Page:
Research

Women In Film Research

Female Filmmakers Initiative

Together with Sundance Institute, we commissioned groundbreaking research with Dr. Stacy Smith and her team at USC’s Annenberg School for Communications and Journalism over the last three years (2013, 2014, and 2015). Before this project, an analysis of gender composition among content creators from the independent film sector had never been undertaken. We believe that by learning more about how women are faring in the independent film world, and the obstacles that are keeping women from commercial films, we gain powerful insights into ways to positively effect progress. Just below are thumbnail sketches of the research; but this is only the beginning of what we’ve learned. Click below for the entire studies.
  • Phase I: “Exploring the Barriers and Opportunities for Independent Women Filmmakers” examines gender differences in submissions and selections over multiple years for U.S. films in the Sundance Film Festival, and in Sundance Institute Feature Film and Documentary Film Programs. The study also delves into qualitative interviews with a targeted group of independent female directors and producers, industry executives, and thought leaders in the field.
  • Phase II: This new study updates Sundance Film Festival data to include 2013 numbers and delves into Sundance Institute’s Lab data, analyzing the rate at which female filmmakers enter Sundance’s artist labs and the rate at which they subsequently complete and exhibit their work. The Phase II study also continues further deep-dive qualitative inquiry, exploring gender-based perceptions among thought leaders in the field.
  • Phase III: “Exploring the Careers of Female Filmmakers” explores how female directors fare after premiering at the Sundance Film Festival. We assess the types of films, distribution deals, and exhibition patterns of male and female U.S. Dramatic Competition directors. Then, through industry interviews with filmmakers, buyers, and sellers, we examine the unique impediments female filmmakers face.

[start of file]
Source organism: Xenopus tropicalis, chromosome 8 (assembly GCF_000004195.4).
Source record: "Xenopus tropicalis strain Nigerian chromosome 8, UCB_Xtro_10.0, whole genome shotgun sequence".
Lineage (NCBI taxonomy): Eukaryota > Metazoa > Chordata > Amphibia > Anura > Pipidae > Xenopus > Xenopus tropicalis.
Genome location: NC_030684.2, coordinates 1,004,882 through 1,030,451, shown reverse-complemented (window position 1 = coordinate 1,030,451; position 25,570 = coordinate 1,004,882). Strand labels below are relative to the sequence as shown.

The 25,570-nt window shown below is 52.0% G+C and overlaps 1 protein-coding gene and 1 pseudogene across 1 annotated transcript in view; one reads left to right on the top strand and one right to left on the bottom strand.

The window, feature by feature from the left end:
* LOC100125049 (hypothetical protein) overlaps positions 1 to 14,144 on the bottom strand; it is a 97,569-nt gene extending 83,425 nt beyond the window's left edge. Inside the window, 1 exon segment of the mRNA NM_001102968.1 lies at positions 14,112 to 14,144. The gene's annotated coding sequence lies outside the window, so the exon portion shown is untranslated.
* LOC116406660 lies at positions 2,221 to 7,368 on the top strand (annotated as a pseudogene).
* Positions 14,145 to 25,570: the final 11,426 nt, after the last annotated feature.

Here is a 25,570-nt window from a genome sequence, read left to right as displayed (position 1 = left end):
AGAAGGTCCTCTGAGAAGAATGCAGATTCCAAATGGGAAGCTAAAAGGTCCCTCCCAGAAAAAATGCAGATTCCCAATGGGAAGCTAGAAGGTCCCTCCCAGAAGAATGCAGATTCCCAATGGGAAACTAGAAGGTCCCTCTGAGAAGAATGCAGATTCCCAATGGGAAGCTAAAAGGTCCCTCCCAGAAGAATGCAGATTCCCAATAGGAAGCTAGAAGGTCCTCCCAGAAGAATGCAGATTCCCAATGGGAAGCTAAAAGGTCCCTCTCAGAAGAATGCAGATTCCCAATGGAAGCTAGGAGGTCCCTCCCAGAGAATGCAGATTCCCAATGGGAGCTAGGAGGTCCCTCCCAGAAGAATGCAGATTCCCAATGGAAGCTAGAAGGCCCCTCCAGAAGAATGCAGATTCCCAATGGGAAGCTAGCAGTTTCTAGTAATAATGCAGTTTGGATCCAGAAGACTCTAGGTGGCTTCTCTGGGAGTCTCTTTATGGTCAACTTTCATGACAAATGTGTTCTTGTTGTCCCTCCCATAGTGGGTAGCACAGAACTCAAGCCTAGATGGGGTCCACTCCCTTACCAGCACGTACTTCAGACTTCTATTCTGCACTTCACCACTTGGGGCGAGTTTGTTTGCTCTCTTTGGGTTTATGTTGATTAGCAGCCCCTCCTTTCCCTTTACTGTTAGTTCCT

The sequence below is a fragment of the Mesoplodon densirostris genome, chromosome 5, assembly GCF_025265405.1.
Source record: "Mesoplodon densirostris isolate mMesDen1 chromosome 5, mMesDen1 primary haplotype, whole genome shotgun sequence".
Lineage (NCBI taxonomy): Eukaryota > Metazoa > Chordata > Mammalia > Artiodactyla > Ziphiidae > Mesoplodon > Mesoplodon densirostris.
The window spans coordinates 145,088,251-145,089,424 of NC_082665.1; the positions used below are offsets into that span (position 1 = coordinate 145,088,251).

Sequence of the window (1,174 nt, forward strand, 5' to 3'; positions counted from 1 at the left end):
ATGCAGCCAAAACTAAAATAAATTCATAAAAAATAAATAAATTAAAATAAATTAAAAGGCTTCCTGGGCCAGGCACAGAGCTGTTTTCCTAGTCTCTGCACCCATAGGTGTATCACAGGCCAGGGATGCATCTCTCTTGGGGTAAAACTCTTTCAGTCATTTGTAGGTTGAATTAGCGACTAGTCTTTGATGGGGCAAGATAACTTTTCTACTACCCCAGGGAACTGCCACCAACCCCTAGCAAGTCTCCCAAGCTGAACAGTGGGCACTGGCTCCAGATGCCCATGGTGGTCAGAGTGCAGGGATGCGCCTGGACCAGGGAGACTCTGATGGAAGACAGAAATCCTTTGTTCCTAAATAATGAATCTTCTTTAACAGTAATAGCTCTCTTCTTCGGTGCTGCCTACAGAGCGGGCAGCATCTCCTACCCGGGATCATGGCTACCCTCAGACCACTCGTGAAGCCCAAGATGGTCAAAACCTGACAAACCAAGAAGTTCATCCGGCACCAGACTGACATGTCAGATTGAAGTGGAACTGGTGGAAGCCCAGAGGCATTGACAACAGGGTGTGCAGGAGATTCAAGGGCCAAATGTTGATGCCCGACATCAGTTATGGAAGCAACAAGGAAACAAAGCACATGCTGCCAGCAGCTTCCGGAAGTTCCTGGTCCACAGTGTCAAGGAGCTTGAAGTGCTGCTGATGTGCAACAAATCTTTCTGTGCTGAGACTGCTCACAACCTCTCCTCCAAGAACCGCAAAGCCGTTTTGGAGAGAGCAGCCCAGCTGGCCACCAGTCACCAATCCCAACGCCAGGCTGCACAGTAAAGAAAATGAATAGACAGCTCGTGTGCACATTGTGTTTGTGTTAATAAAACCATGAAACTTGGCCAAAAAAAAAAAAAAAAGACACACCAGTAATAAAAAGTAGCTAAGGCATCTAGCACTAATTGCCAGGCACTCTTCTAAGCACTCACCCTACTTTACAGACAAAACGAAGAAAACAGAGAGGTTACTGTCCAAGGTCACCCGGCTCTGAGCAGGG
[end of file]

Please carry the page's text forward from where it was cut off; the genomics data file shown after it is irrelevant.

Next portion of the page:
The third phase of research garnered extensive media attention when it was published on April 21, and again in the spring of 2015, when it became part of the foundation of an ACLU action to expose and combat gender discrimination in Hollywood.

Entrepreneurial Pathways

In an effort to counter one of the major roadblocks to gender parity in the screen industries—access to capital at the top of the system—Women In Film has partnered with Pepperdine University to launch Entrepreneurial Pathways. This partnership will encompass research into the paucity of funding for female-led companies, and create tools and resources for women to raise capital.

Press Release: Women In Film and Pepperdine University Partner on ENTREPRENEURIAL PATHWAYS, a New Initiative to Improve Funding for Women-led Businesses in the Screen Industries (06/19)

Read more at The Hollywood Reporter.

Other Sources

Annenberg Inclusion Initiative, USC Annenberg School for Communication and Journalism

Center for the Study of Women in Television & Film, San Diego State University

Ralph J. Bunche Center for African American Studies at UCLA

#ReelEquity, IATSE Local 871 (with Working IDEAL)

Skoll Center for SIE, UCLA School of Theater, Film and Television (with Participant Media)